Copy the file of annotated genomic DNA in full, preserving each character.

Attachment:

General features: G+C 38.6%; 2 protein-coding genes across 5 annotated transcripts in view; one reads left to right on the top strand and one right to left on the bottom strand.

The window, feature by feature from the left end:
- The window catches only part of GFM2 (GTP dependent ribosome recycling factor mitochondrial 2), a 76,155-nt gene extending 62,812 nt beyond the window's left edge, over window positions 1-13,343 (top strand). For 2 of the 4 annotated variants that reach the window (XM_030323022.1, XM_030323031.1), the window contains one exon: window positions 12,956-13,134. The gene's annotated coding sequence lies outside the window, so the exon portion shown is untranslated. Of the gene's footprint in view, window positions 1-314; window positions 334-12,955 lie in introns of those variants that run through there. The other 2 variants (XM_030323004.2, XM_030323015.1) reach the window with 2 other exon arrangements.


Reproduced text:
General features: G+C 38.6%; 2 protein-coding genes across 5 annotated transcripts in view; one reads left to right on the top strand and one right to left on the bottom strand.

The window, feature by feature from the left end:
- The window catches only part of GFM2 (GTP dependent ribosome recycling factor mitochondrial 2), a 76,155-nt gene extending 62,812 nt beyond the window's left edge, over window positions 1-13,343 (top strand). For 2 of the 4 annotated variants that reach the window (XM_030323022.1, XM_030323031.1), the window contains one exon: window positions 12,956-13,134. The gene's annotated coding sequence lies outside the window, so the exon portion shown is untranslated. Of the gene's footprint in view, window positions 1-314; window positions 334-12,955 lie in introns of those variants that run through there. The other 2 variants (XM_030323004.2, XM_030323015.1) reach the window with 2 other exon arrangements.